Court to hear what state calls ‘Magashule’s bid to stall trial’ in February

The Bloemfontein high court will hear Ace Magashule’s application to have the corruption charges against him withdrawn on 21 and 22 February after the National Prosecuting Authority (NPA) filed a reply rubbishing his claim that its case was politically motivated.

Acting Free State director of public prosecutions Navilla Somaru has submitted in an affidavit that the application by the suspended secretary general of the ANC for several declaratory orders was a spurious attempt to delay answering the case.

“Those advising the deponent are, with respect, clearly embarking on a stratagem to delay the hearing of the actual trial,” Somaru argued.

Magashule has filed papers asking the court to declare that there is no prima facie case against him, but Somaru said every point he raised could instead be addressed by the court during the trial dealing with the R255-million Free State asbestos audit scandal in which he is accused number 13.

Of his claim that there is no case against him that could be successfully prosecuted, she said: “This is, respectfully, denied. 

“The averments in support of this relief relate to the cogency of the evidence which must ordinarily be dealt with through the trial,” Somaru continued. “It will be argued that a prima facie case for prosecution is apparent from the indictment.”

The prosecution last month informed the court that Magashule’s former private assistant Moroadi Cholota was no longer prepared to testify for the state, and would be extradited from the US and added to the list of accused.

In his application, Magashule had accused the NPA of prosecutorial misconduct for claiming her as a state witness without the benefit of a signed statement in which she agreed to such, and even though she was prepared instead to testify in his defence.

But Somaru countered that since Magashule’s bail conditions prevented him from contacting Cholota, he could not claim to know what she planned to do.

Therefore, that case he sought to make for misconduct was baseless, resting it seemed, entirely on his misplaced assumptions as to her thinking.

The state rejected Magashule’s contention that the charges against him were a smear campaign as “shadowy”. Somaru said he offered no evidence of this, apart from alleging political interference to prevent him from holding positions in the ANC. In addition, he failed to say who in the party both had a vendetta against him and influence within the NPA.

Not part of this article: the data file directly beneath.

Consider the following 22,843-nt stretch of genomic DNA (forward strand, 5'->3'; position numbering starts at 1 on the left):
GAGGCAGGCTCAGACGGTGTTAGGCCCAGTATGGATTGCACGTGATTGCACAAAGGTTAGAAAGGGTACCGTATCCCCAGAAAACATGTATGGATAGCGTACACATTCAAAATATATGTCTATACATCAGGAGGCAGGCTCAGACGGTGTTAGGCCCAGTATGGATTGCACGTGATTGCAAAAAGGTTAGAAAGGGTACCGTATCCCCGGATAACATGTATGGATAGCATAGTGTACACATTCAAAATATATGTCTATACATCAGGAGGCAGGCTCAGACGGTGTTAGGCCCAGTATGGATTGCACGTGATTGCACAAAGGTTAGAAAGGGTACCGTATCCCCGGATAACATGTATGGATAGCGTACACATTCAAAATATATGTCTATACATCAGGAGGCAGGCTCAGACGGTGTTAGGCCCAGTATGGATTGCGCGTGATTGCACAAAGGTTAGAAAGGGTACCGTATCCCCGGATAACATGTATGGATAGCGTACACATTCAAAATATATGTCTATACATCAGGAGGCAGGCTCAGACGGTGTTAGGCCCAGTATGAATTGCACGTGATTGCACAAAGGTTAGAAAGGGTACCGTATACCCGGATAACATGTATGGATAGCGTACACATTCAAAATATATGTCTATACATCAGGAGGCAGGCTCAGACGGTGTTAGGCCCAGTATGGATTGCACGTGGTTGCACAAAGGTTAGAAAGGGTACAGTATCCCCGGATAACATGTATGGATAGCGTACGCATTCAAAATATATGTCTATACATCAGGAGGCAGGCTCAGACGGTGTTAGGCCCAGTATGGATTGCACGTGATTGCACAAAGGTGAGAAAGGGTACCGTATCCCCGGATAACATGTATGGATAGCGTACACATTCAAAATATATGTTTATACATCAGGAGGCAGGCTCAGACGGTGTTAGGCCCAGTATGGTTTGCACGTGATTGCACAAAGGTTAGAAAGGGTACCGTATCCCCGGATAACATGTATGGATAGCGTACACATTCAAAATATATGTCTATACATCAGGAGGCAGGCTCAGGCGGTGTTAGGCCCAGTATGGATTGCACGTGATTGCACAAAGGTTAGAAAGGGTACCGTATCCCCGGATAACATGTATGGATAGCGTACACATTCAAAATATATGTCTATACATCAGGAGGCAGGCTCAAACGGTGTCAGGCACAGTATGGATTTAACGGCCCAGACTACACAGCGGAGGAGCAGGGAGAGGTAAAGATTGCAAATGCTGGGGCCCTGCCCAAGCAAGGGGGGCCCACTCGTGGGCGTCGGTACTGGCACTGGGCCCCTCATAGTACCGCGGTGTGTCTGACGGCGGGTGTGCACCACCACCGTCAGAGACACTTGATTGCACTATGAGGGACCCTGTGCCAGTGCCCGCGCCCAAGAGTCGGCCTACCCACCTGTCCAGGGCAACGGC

“The allegations are entirely vague, respectfully romancing, and fanciful,” she said.

Magashule’s counsel, Laurence Hodes, in October filed notice in terms of section 85 of the Criminal Procedure Act asking that the corruption charges against his client be dropped

His argument was that the Prevention and Combating of Corrupt Activities Act does not apply to his client because, as a political office bearer, and not an accounting officer, he fell outside the categories of people listed in the legislation. Magashule is seeking a declaratory order that he was not “an executive authority”, as defined by the Public Finance Management Act.

The state disputes this, saying his argument is trumped by the Constitution, which stipulates that provincial premiers exercise executive authority.

Magashule’s defence team raised the additional objection that he was not approached for an explanation as to why he failed to report an alleged crime, as required by section 27 of the Prevention and Combating of Corrupt Activities Act, nor was he given proof of an authorisation by the NPA for the institution of a prosecution.

But the NPA said that this was neither necessary, nor prudent, given the political context in which his indictment in November last year occurred.

“Had reasonable notice been given to Magashule of an intended prosecution, based on all the evidence against him, he may have taken steps to evade justice, made multiple approaches to the courts to delay or evade prosecution, or otherwise have interfered with the investigation.”

It said the murder of Igo Mpambani in Sandton in 2017 served to illustrate how high the stakes surrounding the asbestos matter were. 

Mpambani’s Diamond Hill Trading had, in a joint venture with Edwin Sodi’s Blackhead Consulting, secured the audit tender that allegedly saw kickbacks flow to their political connections in the province.

The NPA stressed that the contravention of the Prevention and Combating of Corrupt Activities Act was an alternative charge and that section 27 of the law did not “afford an accused a reasonable opportunity to be heard in circumstances where there are other charges primarily pursued against the accused”.

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